triggered when CBP determines that the non-origin marking may mislead or deceive the ultimate purchaser as to the actual country of origin of the article. CBP has ruled that in order to satisfy the "close proximity" requirement, the country of origin marking must appear on the same sides(s) or surface(s) in which the name of the locality other than the country of origin appears. See HQ 708994, dated April 24, 1978. Therefore, the country of origin of the kits must be marked in close proximity to the Roswell, Georgia address, in comparable size and on the same side of the box. The blister packs contained with the kits need not be individually marked.
You need not list all components and their country of origin. Rather, you may mark the oral care kit package “Made in,” “Product of,” or other words of similar meaning. We note, however, that inasmuch as the marking requirements of 19 U.S.C. 1304 are applicable only to articles of "foreign origin," the oral care kits are not required to be marked with a reference to the United States origin upon importation into the United States. Claims of domestic origin is a matter under the jurisdiction of the Federal Trade Commission (FTC). Therefore, should you wish to identify any of the articles as "Made in the USA”, we recommend that you contact that agency at the following address: Federal Trade Commission Division of Enforcement 600 Pennsylvania Avenue, N.W. Washington, D.C. 20580.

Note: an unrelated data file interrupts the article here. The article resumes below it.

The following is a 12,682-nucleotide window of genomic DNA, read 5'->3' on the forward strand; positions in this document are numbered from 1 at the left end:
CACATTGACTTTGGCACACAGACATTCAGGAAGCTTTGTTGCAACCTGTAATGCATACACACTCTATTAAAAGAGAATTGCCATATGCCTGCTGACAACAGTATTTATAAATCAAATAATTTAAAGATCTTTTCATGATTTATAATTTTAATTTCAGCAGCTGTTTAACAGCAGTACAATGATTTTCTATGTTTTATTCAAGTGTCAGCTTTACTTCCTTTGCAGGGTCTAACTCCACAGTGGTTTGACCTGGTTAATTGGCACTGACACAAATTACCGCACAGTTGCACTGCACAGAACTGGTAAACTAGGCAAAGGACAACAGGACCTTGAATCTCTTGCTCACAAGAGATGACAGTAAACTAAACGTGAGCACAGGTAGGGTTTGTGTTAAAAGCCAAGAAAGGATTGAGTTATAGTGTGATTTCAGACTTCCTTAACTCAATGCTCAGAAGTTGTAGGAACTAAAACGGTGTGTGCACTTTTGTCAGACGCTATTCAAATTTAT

Pursuant to section 102.11(c) of the CBP Regulations, the countries of
origin of the oral care kits assembled in Mexico from components of United States, Chinese and Mexican origin are the United States, Mexico and China for country of origin marking purposes. The blister packs may be excepted from the country of origin marking requirements under section 304 of the Tariff Act of 1930 (19 U.S.C. § 1304(a)(3)(D) and 19 C.F.R. § 134.32(d)) provided they are sold in properly marked oral care kit containers. The oral care kit containers must be individually marked. Marking of the shipping containers cases is insufficient.
A copy of this ruling letter should be attached to the entry documents filed at the time this merchandise is entered. If the documents have been filed without a copy, this ruling should be brought to the attention of the CBP officer handling the transaction.
Gail A. Hamill, Chief
Tariff Classification and Marking Branch